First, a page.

In the United States, many of the initiatives to protect nature began among
urban elites. Though several factors contributed to the rise of pro- environmental
be havior, the way elites perceived and related to the city was an impor tant di-
mension of environmental protection. That is, what eventually emerged as the
conservation movement in the early twentieth century was built on the activism
that began centuries earlier in urban areas. As cities grew, urban elites were am-
bivalent about them. They developed what could best be described as a love- hate
relationship with cities. This is not unusual: the city evokes complex emotions
in people. On the one hand, it attracts vast numbers of people who want to live,
work, and play in its confines, but on the other, many fear it or are repulsed by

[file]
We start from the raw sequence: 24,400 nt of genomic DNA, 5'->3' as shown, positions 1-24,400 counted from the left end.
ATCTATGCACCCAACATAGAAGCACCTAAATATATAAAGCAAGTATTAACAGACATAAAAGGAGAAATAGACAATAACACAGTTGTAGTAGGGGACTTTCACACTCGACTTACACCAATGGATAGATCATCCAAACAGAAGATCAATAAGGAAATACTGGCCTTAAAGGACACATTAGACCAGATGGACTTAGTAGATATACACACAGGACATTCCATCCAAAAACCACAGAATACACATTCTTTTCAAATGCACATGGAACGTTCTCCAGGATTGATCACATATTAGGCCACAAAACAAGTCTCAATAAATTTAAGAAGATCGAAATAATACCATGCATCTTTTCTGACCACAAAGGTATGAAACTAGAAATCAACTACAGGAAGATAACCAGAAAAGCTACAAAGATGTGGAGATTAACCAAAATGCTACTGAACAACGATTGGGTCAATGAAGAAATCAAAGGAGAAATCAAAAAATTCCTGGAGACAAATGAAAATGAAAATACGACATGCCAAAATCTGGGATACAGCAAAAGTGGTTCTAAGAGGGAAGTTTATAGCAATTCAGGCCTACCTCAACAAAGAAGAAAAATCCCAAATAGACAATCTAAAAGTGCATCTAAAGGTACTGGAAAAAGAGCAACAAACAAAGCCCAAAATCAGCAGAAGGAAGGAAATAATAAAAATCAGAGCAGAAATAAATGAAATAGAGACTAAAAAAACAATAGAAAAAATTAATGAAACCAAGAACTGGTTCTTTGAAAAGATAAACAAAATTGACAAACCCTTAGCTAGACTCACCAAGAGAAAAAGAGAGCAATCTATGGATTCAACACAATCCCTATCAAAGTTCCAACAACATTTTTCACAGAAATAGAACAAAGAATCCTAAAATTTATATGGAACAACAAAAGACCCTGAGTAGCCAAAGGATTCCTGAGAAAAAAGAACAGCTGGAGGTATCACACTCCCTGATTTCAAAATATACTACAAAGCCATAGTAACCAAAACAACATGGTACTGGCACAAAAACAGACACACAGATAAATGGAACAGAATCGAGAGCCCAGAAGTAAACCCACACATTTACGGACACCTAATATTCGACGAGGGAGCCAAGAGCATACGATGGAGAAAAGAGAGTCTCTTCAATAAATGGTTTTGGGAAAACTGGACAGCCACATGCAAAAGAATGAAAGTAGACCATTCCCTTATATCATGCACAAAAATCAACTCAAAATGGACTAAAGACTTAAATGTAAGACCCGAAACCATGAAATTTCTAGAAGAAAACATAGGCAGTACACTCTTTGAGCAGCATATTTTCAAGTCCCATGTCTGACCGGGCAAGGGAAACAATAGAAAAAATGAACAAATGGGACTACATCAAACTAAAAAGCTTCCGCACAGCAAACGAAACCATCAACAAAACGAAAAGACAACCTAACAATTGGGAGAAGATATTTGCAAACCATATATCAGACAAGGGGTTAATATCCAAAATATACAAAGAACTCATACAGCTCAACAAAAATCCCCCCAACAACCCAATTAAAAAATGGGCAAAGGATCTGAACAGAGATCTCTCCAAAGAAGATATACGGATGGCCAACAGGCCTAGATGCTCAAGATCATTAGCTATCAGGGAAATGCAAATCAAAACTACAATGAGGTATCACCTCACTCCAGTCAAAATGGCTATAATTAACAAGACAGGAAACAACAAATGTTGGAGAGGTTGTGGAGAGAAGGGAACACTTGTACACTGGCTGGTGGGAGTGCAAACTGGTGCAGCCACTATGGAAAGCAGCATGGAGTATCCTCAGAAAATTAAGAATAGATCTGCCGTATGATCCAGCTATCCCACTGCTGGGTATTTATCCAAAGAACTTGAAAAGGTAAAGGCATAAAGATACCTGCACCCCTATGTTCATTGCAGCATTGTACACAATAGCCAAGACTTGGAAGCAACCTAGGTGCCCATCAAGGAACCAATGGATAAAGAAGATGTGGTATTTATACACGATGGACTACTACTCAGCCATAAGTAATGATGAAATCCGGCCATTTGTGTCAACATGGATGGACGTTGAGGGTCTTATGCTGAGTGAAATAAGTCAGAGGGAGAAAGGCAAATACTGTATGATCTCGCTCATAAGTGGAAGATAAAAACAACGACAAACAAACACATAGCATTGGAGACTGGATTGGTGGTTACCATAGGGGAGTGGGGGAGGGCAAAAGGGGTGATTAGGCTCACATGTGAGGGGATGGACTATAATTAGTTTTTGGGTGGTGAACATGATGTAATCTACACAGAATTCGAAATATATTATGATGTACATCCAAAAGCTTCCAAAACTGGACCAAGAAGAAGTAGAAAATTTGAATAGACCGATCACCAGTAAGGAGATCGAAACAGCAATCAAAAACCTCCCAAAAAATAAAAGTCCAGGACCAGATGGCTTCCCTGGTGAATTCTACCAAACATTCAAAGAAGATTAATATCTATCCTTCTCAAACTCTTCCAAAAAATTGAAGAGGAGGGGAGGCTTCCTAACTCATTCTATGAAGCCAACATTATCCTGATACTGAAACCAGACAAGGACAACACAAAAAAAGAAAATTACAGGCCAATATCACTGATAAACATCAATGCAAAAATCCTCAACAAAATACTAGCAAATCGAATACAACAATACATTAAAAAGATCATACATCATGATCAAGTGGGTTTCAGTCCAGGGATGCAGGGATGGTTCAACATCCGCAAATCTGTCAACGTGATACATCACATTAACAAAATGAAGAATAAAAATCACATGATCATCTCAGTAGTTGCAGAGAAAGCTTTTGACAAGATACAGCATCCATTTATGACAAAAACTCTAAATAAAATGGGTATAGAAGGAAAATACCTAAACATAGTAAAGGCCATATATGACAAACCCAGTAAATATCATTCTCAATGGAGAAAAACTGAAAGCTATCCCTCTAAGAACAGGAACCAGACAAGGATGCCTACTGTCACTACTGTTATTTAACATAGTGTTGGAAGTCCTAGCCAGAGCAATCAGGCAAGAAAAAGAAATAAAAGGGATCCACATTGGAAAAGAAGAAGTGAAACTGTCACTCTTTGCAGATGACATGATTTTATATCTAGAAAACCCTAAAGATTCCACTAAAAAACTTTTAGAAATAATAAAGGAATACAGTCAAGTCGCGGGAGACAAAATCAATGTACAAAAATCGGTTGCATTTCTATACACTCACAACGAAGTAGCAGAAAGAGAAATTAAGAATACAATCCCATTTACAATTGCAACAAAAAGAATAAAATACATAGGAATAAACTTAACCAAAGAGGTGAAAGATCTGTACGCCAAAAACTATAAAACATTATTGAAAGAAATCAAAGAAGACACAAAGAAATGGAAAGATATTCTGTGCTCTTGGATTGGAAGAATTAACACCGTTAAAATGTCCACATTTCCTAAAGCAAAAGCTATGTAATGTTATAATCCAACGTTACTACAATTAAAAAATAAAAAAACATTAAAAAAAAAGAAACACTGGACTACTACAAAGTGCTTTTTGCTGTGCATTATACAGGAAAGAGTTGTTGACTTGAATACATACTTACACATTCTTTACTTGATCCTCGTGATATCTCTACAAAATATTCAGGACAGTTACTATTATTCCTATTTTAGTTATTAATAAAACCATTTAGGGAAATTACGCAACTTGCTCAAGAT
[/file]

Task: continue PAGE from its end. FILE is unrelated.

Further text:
it. Some are si multaneously attracted to and repelled by it.
Elites were among the latter group: the city both fascinated and troubled
them. Their desire to enrich themselves, build power ful financial institutions,
flex their industrial muscles, use their publications to broadcast their messages
on the grandest stages, and exert power and control over the masses drew them
to the cities. The cities also had the most luxurious homes; influential networks;
exclusive social clubs; power ful churches; the most prestigious theaters, muse-
ums, libraries, and universities; elegantly landscaped open spaces; and unparal-
leled opportunities to innovate and execute ideas. Though elites found these
aspects of city life appealing, they were appalled and alarmed by what they
perceived as its disorderliness and rampant immorality. By the nineteenth century,
crime, vice, riots, overcrowding, poverty, diseases and epidemics, premature death,
pollution, uncontrolled industrial development, and massive conflagrations were
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